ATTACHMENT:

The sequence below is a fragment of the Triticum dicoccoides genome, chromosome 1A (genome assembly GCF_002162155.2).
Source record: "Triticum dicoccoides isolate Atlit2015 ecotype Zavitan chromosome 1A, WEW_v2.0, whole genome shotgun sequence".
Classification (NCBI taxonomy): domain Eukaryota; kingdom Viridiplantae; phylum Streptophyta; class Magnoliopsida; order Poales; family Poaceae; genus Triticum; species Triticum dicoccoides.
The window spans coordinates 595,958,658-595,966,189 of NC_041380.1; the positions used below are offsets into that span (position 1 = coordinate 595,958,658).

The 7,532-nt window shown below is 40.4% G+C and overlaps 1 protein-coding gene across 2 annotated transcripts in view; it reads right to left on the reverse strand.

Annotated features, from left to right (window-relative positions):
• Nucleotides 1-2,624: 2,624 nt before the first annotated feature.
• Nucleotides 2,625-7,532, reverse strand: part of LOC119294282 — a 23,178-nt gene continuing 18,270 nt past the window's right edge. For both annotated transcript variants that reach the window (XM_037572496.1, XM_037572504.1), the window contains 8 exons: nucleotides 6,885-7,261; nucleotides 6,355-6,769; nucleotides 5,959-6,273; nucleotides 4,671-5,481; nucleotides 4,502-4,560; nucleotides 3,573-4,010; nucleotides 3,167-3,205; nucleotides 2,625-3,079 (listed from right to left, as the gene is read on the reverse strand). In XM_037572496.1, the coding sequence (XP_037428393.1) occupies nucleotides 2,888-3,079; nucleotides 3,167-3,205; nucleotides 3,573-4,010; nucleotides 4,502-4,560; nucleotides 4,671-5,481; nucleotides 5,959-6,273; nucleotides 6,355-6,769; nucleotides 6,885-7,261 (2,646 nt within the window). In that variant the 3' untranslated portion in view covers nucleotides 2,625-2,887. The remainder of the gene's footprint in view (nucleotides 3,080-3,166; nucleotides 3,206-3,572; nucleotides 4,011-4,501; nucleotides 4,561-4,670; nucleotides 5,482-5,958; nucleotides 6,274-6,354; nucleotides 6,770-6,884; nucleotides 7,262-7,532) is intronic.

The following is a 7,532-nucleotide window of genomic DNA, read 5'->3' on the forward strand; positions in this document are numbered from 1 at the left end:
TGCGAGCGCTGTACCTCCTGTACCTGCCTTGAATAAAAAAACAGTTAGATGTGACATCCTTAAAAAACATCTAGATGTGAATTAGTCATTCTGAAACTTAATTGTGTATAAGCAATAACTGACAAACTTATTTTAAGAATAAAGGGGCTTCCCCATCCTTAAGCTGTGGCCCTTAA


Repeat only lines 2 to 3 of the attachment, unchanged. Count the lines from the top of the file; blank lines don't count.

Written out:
Source record: "Triticum dicoccoides isolate Atlit2015 ecotype Zavitan chromosome 1A, WEW_v2.0, whole genome shotgun sequence".
Classification (NCBI taxonomy): domain Eukaryota; kingdom Viridiplantae; phylum Streptophyta; class Magnoliopsida; order Poales; family Poaceae; genus Triticum; species Triticum dicoccoides.